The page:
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Termination of Parental Rights in Illinois Adoption Cases

 Posted on June 08, 2023 in Family Law Blog

Lombard Family Law AttorneyIn the eyes of the law, a child can only have two parents. Although stepparents and other family members often play essential roles in a child’s life, they do not have the same rights and responsibilities as parents unless they formally adopt the child.

Whether you are interested in a relative adoption, private adoption, or another type of adoption, it is important to understand how the termination of parental rights may play a role in your case.

Voluntary Termination of Parental Rights

In some cases, a child’s parents willingly give up their parental rights. A parent may make the decision to surrender their parental rights if they suffer from severe substance abuse or other personal problems that make them unable to care for a child.

Involuntary Termination of Parental Rights

In other cases, a parent’s parental rights are revoked against the parent’s will. Illinois courts only revoke parental rights if it is in the child's best interest. The courts want to keep families intact whenever possible. However, there are some situations in which it is better for the child if the parent’s parental rights are terminated.

The termination of parental rights almost always coincides with an adoption case. Courts rarely terminate parental rights if there is not another adult willing to step in and assume the role of the child's parent.

Examples of situations in which a parent's parental rights may be involuntarily terminated include but are not limited to:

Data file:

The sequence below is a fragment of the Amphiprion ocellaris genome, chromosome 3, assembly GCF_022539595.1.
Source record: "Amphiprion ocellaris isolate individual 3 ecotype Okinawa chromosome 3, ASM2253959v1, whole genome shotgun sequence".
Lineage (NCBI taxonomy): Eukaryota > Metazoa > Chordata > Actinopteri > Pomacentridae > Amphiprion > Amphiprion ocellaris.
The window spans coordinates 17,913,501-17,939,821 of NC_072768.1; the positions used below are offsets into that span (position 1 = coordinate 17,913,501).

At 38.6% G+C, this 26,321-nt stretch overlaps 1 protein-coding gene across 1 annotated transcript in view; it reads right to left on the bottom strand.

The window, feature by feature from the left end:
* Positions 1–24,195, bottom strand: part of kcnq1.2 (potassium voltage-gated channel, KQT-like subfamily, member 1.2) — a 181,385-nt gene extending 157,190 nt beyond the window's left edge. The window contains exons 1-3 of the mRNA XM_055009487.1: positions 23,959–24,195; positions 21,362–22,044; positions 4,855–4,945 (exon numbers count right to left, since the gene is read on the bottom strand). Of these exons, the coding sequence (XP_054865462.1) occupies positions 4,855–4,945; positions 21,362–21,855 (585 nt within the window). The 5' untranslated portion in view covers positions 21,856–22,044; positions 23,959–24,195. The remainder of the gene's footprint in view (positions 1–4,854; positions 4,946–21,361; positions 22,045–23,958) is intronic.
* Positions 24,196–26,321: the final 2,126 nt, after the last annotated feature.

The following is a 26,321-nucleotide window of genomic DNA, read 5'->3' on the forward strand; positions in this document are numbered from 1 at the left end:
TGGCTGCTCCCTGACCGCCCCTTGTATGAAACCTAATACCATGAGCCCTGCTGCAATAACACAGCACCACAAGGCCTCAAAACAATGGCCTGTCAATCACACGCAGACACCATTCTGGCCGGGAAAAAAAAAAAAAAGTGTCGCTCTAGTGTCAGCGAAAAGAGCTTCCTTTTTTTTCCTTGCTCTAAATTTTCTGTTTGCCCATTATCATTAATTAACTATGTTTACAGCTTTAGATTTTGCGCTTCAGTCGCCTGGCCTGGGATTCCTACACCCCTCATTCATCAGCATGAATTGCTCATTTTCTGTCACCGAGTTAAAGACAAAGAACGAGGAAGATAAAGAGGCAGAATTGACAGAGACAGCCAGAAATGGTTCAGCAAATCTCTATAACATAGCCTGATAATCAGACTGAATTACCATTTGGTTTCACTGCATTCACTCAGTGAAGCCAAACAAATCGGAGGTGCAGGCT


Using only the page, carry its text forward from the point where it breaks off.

• The court determines that the parent is unfit, meaning that the parent is unable or unwilling to provide the care and love the child needs.

  • The parent is convicted of physical or sexual assault against the child.

  • The parent is incapacitated by severe illness or injury.

In order for the court to deem a parent unfit, there must be ample evidence showing the parent’s unfitness. A mere allegation against a parent is not enough to warrant the termination of parental rights.

Contact Our Wheaton Family Law Attorneys For Help

Illinois courts have the authority to terminate a parent’s parental rights in certain situations. Once a parent's parental rights are terminated, the parent no longer has the right to make decisions about the child's life or spend time with the child. The parent is also relieved of any financial responsibility or child support obligations toward the child.

Parental rights may be terminated voluntarily when a parent allows the child to be adopted. Parental rights may also be terminated against a parent’s wishes if there is evidence that doing so is in the child's best interest and there is another adult willing to adopt the child.

If you have questions or concerns about an adoption, parental rights or paternity case, child custody, or other family law matters, our Lombard family law attorneys can help.

Call our skilled team today at 630-426-0196 and set up a confidential consultation to learn about our services and discuss your needs.



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